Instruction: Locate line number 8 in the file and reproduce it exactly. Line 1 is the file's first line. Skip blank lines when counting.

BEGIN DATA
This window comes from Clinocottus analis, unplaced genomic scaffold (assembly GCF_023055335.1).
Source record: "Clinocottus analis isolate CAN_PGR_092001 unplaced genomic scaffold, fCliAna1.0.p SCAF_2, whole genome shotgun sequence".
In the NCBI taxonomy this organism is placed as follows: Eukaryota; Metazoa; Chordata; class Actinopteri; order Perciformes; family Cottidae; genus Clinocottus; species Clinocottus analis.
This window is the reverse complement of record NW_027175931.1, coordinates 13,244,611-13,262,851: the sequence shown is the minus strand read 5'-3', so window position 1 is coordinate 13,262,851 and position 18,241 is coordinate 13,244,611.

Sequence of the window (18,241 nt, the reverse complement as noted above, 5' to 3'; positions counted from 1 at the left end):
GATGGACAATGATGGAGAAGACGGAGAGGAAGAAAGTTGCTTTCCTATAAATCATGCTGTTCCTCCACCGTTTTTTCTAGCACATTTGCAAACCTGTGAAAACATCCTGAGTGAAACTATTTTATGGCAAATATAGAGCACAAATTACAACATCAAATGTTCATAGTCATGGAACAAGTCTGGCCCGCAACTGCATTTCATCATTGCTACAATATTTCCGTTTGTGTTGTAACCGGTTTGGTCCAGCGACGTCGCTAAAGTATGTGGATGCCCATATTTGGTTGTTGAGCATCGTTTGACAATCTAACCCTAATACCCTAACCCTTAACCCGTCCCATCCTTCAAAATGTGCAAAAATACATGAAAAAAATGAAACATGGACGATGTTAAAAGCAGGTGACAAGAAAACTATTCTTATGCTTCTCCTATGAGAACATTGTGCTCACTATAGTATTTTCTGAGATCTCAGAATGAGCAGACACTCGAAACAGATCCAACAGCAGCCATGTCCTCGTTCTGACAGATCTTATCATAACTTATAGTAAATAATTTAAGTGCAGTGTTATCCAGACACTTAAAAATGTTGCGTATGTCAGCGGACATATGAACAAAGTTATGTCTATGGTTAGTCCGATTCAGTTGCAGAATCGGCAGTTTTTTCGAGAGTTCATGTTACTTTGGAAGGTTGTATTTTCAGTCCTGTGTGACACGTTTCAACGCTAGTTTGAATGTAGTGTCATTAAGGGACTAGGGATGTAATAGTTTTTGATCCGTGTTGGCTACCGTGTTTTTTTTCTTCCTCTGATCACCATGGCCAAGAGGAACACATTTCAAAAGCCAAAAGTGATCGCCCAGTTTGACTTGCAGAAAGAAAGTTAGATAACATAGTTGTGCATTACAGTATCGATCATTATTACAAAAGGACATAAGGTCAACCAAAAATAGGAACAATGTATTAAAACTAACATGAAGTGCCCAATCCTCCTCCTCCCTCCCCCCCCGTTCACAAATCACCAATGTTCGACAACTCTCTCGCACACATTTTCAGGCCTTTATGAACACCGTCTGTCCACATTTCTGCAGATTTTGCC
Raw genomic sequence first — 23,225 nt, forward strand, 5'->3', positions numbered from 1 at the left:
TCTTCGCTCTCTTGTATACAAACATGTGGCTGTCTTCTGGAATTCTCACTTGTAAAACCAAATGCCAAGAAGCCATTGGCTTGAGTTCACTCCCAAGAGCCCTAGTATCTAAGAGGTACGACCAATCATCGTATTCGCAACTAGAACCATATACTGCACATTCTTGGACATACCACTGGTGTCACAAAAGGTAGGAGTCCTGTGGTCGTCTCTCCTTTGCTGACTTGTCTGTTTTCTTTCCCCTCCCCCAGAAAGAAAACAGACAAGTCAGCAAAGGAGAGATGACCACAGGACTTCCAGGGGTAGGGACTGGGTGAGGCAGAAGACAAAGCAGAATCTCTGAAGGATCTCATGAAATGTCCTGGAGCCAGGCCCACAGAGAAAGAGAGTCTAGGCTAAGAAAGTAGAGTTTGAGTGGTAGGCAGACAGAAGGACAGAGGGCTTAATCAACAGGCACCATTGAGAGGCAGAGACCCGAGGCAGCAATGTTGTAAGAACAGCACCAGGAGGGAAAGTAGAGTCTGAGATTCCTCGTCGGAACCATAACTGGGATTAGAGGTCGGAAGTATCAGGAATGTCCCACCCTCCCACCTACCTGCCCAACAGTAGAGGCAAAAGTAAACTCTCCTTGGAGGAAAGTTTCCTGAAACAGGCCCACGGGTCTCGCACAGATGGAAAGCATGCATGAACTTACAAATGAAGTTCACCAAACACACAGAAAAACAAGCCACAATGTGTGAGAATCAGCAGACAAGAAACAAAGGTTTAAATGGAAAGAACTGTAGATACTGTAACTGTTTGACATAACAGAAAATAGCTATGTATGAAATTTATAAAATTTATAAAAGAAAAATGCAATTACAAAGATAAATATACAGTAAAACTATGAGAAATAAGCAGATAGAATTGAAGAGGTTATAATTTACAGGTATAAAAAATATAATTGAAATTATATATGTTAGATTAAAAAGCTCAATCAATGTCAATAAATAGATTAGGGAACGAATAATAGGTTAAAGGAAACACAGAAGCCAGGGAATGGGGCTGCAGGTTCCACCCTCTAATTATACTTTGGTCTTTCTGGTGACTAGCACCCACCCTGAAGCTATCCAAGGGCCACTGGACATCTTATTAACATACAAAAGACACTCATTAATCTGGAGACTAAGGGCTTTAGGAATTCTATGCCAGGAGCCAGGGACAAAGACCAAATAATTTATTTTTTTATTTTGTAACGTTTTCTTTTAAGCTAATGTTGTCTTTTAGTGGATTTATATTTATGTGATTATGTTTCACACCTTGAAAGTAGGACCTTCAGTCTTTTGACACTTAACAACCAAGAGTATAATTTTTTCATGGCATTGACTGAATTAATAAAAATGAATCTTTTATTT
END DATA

TCTTCGCTCTCTTGTATACAAACATGTGGCTGTCTTCTGGAATTCTCACTTGTAAAACCAAATGCCAAGAAGCCATTGGCTTGAGTTCACTCCCAAGAGCCCTAGTATCTAAGAGGTACGACCAATCATCGTATTCGCAACTAGAACCATATACTGCACATTCTTGGACATACCACTGGTGTCACAAAAGGTAGGAGTCCTGTGGTCGTCTCTCCTTTGCTGACTTGTCTGTTTTCTTTCCCCTCCCCCAGAAAGAAAACAGACAAGTCAGCAAAGGAGAGATGACCACAGGACTTCCAGGGGTAGGGACTGGGTGAGGCAGAAGACAAAGCAGAATCTCTGAAGGATCTCATGAAATGTCCTGGAGCCAGGCCCACAGAGAAAGAGAGTCTAGGCTAAGAAAGTAGAGTTTGAGTGGTAGGCAGACAGAAGGACAGAGGGCTTAATCAACAGGCACCATTGAGAGGCAGAGACCCGAGGCAGCAATGTTGTAAGAACAGCACCAGGAGGGAAAGTAGAGTCTGAGATTCCTCGTCGGAACCATAACTGGGATTAGAGGTCGGAAGTATCAGGAATGTCCCACCCTCCCACCTACCTGCCCAACAGTAGAGGCAAAAGTAAACTCTCCTTGGAGGAAAGTTTCCTGAAACAGGCCCACGGGTCTCGCACAGATGGAAAGCATGCATGAACTTACAAATGAAGTTCACCAAACACACAGAAAAACAAGCCACAATGTGTGAGAATCAGCAGACAAGAAACAAAGGTTTAAATGGAAAGAACTGTAGATACTGTAACTGTTTGACATAACAGAAAATAGCTATGTATGAAATTTATAAAATTTATAAAAGAAAAATGCAATTACAAAGATAAATATACAGTAAAACTATGAGAAATAAGCAGATAGAATTGAAGAGGTTATAATTTACAGGTATAAAAAATATAATTGAAATTATATATGTTAGATTAAAAAGCTCAATCAATGTCAATAAATAGATTAGGGAACGAATAATAGGTTAAAGGAAACACAGAAGCCAGGGAATGGGGCTGCAGGTTCCACCCTCTAATTATACTTTGGTCTTTCTGGTGACTAGCACCCACCCTGAAGCTATCCAAGGGCCACTGGACATCTTATTAACATACAAAAGACACTCATTAATCTGGAGACTAAGGGCTTTAGGAATTCTATGCCAGGAGCCAGGGACAAAGACCAAATAATTTATTTTTTTATTTTGTAACGTTTTCTTTTAAGCTAATGTTGTCTTTTAGTGGATTTATATTTATGTGATTATGTTTCACACCTTGAAAGTAGGACCTTCAGTCTTTTGACACTTAACAACCAAGAGTATAATTTTTTCATGGCATTGACTGAATTAATAAAAATGAATCTTTTATTT